Because of the value of the Columbia and its tributaries to water users in the Pacific Northwest, negotiations regarding the future of the CRT have assumed great importance to that community. Out-of-stream water use, however, is just one of many interests vying for attention as the United States and Canada prepare to revisit the Treaty.

Treaty Review Process: the U.S. Entity’s Regional Recommendation

From this point forward either the United States or Canada may, as noted, terminate the CRT with 10 years’ notice. And, even if neither nation opts out, certain important provisions relating to flood control will expire automatically in 2024. In anticipation of these changes, the U.S. Entity has, over the last several years, worked to formulate a recommendation to the Department of State, the agency tasked with representing the United States in CRT negotiations. In particular, the U.S. Entity formed the Sovereign Review Team (SRT), made up of representatives from states, tribal governments and federal agencies in the Northwest, to assist it in preparing a recommendation intended to represent the region’s interests.[27] The SRT, in turn, was supported by the Sovereign Technical Team, which completed studies and provided other information to inform the SRT and U.S. Entity.[28]

In December, 2013, the U.S. Entity issued its final Regional Recommendation (Recommendation) to the Department of State. This document sets forth the U.S. Entity’s goals for the future of the CRT, describes the general principles that drive the Recommendation, and makes certain specific recommendations.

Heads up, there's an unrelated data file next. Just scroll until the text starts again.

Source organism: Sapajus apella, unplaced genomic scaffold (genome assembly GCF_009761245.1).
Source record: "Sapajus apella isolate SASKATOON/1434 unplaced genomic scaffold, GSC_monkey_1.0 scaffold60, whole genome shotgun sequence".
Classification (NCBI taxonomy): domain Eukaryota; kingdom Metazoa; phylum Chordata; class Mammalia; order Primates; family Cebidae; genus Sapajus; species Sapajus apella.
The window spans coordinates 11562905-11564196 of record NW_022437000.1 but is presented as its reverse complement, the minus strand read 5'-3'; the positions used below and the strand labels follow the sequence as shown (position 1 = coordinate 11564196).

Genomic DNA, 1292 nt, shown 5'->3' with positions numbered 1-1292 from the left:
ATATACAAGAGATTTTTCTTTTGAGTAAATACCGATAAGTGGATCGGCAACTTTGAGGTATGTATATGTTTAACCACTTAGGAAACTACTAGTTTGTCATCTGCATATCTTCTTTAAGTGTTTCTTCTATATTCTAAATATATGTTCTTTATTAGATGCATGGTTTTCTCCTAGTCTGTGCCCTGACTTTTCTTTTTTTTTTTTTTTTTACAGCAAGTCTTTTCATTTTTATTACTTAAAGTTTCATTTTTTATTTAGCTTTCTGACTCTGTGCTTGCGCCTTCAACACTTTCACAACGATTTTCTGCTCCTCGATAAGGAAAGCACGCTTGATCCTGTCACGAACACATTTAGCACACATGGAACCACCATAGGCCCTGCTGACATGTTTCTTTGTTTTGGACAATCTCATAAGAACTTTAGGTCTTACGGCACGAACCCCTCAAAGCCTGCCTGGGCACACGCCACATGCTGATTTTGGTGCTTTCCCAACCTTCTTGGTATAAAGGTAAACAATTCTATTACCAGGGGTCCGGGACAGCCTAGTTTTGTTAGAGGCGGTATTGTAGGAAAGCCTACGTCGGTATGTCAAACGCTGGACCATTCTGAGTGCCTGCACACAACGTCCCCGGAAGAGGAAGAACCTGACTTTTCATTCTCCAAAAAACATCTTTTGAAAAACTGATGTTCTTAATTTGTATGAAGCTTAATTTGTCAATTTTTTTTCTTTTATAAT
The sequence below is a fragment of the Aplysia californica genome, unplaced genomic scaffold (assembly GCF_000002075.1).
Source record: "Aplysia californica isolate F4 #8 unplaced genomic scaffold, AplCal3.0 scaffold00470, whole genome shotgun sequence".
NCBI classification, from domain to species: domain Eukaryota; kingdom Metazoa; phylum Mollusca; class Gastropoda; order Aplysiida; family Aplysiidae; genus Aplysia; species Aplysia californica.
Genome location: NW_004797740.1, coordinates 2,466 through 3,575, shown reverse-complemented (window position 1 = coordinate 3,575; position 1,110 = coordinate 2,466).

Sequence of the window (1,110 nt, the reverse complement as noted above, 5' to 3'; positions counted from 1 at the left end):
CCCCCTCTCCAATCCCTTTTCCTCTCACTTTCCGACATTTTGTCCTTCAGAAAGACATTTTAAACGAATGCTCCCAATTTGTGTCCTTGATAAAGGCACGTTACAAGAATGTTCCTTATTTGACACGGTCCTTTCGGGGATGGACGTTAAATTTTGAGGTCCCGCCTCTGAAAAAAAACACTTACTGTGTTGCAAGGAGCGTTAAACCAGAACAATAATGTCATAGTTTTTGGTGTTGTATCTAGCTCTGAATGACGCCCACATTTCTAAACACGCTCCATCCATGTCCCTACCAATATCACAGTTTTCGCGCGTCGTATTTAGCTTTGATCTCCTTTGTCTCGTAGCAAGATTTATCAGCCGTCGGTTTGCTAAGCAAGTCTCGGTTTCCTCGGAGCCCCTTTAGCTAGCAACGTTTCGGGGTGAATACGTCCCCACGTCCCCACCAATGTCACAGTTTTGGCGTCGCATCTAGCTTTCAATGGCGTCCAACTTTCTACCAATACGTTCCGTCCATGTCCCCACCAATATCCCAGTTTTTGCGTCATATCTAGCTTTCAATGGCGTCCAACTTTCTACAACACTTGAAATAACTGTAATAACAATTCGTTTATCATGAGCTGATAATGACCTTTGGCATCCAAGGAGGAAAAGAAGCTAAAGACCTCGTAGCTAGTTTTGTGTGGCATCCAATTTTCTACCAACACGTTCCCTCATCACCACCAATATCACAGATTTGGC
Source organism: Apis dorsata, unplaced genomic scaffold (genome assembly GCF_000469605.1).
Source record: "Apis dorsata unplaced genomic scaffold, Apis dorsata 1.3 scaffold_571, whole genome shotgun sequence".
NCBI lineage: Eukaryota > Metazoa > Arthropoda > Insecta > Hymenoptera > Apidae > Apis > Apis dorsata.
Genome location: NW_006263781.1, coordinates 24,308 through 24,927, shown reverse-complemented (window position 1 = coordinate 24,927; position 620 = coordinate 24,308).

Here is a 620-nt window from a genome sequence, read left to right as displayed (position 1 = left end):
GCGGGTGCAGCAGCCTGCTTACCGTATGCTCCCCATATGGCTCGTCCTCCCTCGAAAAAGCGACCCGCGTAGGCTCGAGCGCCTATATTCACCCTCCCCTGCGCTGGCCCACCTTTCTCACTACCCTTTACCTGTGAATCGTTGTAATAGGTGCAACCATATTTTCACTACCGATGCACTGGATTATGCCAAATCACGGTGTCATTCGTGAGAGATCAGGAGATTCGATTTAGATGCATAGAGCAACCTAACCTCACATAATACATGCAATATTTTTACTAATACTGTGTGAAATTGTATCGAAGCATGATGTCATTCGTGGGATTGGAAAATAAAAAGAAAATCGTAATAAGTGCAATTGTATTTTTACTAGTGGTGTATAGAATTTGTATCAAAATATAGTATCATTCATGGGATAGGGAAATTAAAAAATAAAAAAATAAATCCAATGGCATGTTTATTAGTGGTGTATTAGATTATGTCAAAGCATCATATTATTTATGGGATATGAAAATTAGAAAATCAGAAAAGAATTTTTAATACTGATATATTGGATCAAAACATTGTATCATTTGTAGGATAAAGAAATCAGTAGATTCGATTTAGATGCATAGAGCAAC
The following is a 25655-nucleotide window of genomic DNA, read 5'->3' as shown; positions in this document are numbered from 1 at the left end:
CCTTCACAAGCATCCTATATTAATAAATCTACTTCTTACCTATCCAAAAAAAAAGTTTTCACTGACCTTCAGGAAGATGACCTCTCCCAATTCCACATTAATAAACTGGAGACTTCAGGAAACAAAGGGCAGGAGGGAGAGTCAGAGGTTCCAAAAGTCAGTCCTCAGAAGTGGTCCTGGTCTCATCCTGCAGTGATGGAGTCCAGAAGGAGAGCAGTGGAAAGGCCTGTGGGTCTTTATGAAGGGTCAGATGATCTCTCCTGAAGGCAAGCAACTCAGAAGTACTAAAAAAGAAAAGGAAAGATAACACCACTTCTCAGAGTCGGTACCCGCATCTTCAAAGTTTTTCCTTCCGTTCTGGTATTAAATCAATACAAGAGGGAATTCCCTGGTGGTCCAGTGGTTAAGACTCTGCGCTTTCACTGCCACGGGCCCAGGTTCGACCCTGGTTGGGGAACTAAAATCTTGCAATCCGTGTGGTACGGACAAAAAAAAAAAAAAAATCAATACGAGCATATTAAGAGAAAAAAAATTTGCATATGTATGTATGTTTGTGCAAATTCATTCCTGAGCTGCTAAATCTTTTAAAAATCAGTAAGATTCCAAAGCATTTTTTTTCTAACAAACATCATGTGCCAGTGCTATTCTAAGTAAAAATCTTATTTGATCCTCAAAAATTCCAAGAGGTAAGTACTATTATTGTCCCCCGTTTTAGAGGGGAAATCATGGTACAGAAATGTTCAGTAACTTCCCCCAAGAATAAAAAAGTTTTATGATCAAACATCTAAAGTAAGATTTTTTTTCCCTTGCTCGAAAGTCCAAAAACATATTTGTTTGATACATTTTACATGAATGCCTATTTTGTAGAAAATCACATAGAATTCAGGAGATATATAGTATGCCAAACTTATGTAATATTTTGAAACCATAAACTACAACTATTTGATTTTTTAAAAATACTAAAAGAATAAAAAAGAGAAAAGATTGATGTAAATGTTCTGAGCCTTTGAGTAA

The region’s goal, according to the U.S. Entity, is to “ensure[] a more resilient and healthy ecosystem-based function throughout the Columbia River Basin while maintaining an acceptable level of flood risk and assuring reliable and economic hydropower benefits.”[29] Thus, the Recommendation elevates ecosystem-based function to the status of primary purpose, placing it on the same plane as the CRT’s traditional purposes of flood control and hydropower. But while the Recommendation’s goal is focused on advancing these interests, it also aims, somewhat as an afterthought, to “recogniz[e] and implement[] all authorized purposes,” including, for example, irrigation.[30]